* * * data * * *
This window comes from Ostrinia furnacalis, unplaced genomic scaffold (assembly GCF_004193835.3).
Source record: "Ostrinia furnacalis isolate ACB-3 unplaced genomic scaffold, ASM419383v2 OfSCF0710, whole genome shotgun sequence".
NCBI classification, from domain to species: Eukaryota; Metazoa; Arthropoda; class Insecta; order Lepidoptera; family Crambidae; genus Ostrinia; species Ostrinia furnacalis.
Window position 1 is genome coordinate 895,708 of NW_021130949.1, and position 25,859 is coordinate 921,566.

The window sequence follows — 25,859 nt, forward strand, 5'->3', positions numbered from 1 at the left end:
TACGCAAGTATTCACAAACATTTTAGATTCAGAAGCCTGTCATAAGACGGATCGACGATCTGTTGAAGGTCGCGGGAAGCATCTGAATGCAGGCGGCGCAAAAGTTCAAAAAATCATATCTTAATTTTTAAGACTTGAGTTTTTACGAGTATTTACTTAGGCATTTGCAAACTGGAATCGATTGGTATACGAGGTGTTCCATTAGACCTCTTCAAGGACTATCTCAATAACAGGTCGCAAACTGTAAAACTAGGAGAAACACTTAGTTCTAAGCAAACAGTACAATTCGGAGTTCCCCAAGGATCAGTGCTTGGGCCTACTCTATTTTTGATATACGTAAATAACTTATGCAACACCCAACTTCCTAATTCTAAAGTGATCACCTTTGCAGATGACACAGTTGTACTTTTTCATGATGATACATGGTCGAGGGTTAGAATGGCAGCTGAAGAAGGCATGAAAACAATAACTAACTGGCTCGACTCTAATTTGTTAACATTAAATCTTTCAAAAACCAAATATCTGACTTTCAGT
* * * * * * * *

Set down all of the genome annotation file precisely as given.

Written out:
This window comes from Ostrinia furnacalis, unplaced genomic scaffold (assembly GCF_004193835.3).
Source record: "Ostrinia furnacalis isolate ACB-3 unplaced genomic scaffold, ASM419383v2 OfSCF0710, whole genome shotgun sequence".
NCBI classification, from domain to species: Eukaryota; Metazoa; Arthropoda; class Insecta; order Lepidoptera; family Crambidae; genus Ostrinia; species Ostrinia furnacalis.
Window position 1 is genome coordinate 895,708 of NW_021130949.1, and position 25,859 is coordinate 921,566.

The window sequence follows — 25,859 nt, forward strand, 5'->3', positions numbered from 1 at the left end:
TACGCAAGTATTCACAAACATTTTAGATTCAGAAGCCTGTCATAAGACGGATCGACGATCTGTTGAAGGTCGCGGGAAGCATCTGAATGCAGGCGGCGCAAAAGTTCAAAAAATCATATCTTAATTTTTAAGACTTGAGTTTTTACGAGTATTTACTTAGGCATTTGCAAACTGGAATCGATTGGTATACGAGGTGTTCCATTAGACCTCTTCAAGGACTATCTCAATAACAGGTCGCAAACTGTAAAACTAGGAGAAACACTTAGTTCTAAGCAAACAGTACAATTCGGAGTTCCCCAAGGATCAGTGCTTGGGCCTACTCTATTTTTGATATACGTAAATAACTTATGCAACACCCAACTTCCTAATTCTAAAGTGATCACCTTTGCAGATGACACAGTTGTACTTTTTCATGATGATACATGGTCGAGGGTTAGAATGGCAGCTGAAGAAGGCATGAAAACAATAACTAACTGGCTCGACTCTAATTTGTTAACATTAAATCTTTCAAAAACCAAATATCTGACTTTCAGT